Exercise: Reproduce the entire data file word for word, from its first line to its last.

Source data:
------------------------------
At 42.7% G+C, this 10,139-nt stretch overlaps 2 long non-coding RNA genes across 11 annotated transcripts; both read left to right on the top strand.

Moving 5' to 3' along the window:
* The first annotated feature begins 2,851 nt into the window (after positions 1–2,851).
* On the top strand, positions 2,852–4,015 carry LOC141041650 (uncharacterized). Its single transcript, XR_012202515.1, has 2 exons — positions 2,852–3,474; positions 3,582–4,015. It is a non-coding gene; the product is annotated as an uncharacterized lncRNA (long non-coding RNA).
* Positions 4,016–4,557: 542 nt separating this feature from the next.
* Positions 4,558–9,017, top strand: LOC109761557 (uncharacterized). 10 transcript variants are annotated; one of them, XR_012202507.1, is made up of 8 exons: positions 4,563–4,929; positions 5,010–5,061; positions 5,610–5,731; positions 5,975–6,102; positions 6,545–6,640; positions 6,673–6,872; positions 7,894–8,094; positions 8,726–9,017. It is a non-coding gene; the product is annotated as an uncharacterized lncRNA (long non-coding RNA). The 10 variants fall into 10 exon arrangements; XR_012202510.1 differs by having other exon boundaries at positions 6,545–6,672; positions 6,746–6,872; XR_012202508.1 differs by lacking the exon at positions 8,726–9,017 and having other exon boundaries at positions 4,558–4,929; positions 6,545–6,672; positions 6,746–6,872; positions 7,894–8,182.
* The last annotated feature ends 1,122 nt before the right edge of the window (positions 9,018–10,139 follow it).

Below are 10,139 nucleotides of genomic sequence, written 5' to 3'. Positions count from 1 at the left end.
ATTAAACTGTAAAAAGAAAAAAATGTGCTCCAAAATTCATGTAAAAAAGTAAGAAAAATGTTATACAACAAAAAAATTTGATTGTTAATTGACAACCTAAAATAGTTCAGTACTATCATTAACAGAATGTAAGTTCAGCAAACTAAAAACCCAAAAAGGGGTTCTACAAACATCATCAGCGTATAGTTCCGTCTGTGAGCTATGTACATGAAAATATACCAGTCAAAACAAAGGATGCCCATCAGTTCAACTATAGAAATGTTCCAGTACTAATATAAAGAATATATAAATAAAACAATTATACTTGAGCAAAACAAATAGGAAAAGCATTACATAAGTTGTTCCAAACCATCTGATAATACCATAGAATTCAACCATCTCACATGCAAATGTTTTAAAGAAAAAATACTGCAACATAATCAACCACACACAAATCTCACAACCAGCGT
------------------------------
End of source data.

At 42.7% G+C, this 10,139-nt stretch overlaps 2 long non-coding RNA genes across 11 annotated transcripts; both read left to right on the top strand.

Moving 5' to 3' along the window:
* The first annotated feature begins 2,851 nt into the window (after positions 1–2,851).
* On the top strand, positions 2,852–4,015 carry LOC141041650 (uncharacterized). Its single transcript, XR_012202515.1, has 2 exons — positions 2,852–3,474; positions 3,582–4,015. It is a non-coding gene; the product is annotated as an uncharacterized lncRNA (long non-coding RNA).
* Positions 4,016–4,557: 542 nt separating this feature from the next.
* Positions 4,558–9,017, top strand: LOC109761557 (uncharacterized). 10 transcript variants are annotated; one of them, XR_012202507.1, is made up of 8 exons: positions 4,563–4,929; positions 5,010–5,061; positions 5,610–5,731; positions 5,975–6,102; positions 6,545–6,640; positions 6,673–6,872; positions 7,894–8,094; positions 8,726–9,017. It is a non-coding gene; the product is annotated as an uncharacterized lncRNA (long non-coding RNA). The 10 variants fall into 10 exon arrangements; XR_012202510.1 differs by having other exon boundaries at positions 6,545–6,672; positions 6,746–6,872; XR_012202508.1 differs by lacking the exon at positions 8,726–9,017 and having other exon boundaries at positions 4,558–4,929; positions 6,545–6,672; positions 6,746–6,872; positions 7,894–8,182.
* The last annotated feature ends 1,122 nt before the right edge of the window (positions 9,018–10,139 follow it).

Below are 10,139 nucleotides of genomic sequence, written 5' to 3'. Positions count from 1 at the left end.
ATTAAACTGTAAAAAGAAAAAAATGTGCTCCAAAATTCATGTAAAAAAGTAAGAAAAATGTTATACAACAAAAAAATTTGATTGTTAATTGACAACCTAAAATAGTTCAGTACTATCATTAACAGAATGTAAGTTCAGCAAACTAAAAACCCAAAAAGGGGTTCTACAAACATCATCAGCGTATAGTTCCGTCTGTGAGCTATGTACATGAAAATATACCAGTCAAAACAAAGGATGCCCATCAGTTCAACTATAGAAATGTTCCAGTACTAATATAAAGAATATATAAATAAAACAATTATACTTGAGCAAAACAAATAGGAAAAGCATTACATAAGTTGTTCCAAACCATCTGATAATACCATAGAATTCAACCATCTCACATGCAAATGTTTTAAAGAAAAAATACTGCAACATAATCAACCACACACAAATCTCACAACCAGCGT